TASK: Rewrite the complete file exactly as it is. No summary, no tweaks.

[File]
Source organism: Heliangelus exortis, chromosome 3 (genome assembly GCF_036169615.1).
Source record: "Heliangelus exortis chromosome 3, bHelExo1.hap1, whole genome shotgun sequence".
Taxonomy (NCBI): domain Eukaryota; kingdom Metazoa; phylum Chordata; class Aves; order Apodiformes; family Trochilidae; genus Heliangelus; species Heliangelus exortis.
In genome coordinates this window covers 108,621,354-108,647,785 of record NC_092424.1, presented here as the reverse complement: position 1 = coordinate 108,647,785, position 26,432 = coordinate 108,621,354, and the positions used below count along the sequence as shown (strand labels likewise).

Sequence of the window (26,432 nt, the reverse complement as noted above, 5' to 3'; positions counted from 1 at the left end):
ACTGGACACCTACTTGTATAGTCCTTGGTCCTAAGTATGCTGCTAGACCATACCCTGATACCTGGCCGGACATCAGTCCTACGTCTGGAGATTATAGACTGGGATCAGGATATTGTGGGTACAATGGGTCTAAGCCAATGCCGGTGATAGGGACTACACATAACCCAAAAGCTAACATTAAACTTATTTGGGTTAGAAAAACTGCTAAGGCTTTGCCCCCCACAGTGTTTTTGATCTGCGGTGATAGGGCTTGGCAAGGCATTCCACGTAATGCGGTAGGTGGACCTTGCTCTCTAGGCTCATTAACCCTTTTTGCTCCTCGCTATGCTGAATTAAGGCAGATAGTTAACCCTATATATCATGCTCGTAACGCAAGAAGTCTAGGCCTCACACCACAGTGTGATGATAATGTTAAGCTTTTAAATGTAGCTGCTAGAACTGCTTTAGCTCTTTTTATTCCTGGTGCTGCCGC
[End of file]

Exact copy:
Source organism: Heliangelus exortis, chromosome 3 (genome assembly GCF_036169615.1).
Source record: "Heliangelus exortis chromosome 3, bHelExo1.hap1, whole genome shotgun sequence".
Taxonomy (NCBI): domain Eukaryota; kingdom Metazoa; phylum Chordata; class Aves; order Apodiformes; family Trochilidae; genus Heliangelus; species Heliangelus exortis.
In genome coordinates this window covers 108,621,354-108,647,785 of record NC_092424.1, presented here as the reverse complement: position 1 = coordinate 108,647,785, position 26,432 = coordinate 108,621,354, and the positions used below count along the sequence as shown (strand labels likewise).

Sequence of the window (26,432 nt, the reverse complement as noted above, 5' to 3'; positions counted from 1 at the left end):
ACTGGACACCTACTTGTATAGTCCTTGGTCCTAAGTATGCTGCTAGACCATACCCTGATACCTGGCCGGACATCAGTCCTACGTCTGGAGATTATAGACTGGGATCAGGATATTGTGGGTACAATGGGTCTAAGCCAATGCCGGTGATAGGGACTACACATAACCCAAAAGCTAACATTAAACTTATTTGGGTTAGAAAAACTGCTAAGGCTTTGCCCCCCACAGTGTTTTTGATCTGCGGTGATAGGGCTTGGCAAGGCATTCCACGTAATGCGGTAGGTGGACCTTGCTCTCTAGGCTCATTAACCCTTTTTGCTCCTCGCTATGCTGAATTAAGGCAGATAGTTAACCCTATATATCATGCTCGTAACGCAAGAAGTCTAGGCCTCACACCACAGTGTGATGATAATGTTAAGCTTTTAAATGTAGCTGCTAGAACTGCTTTAGCTCTTTTTATTCCTGGTGCTGCCGC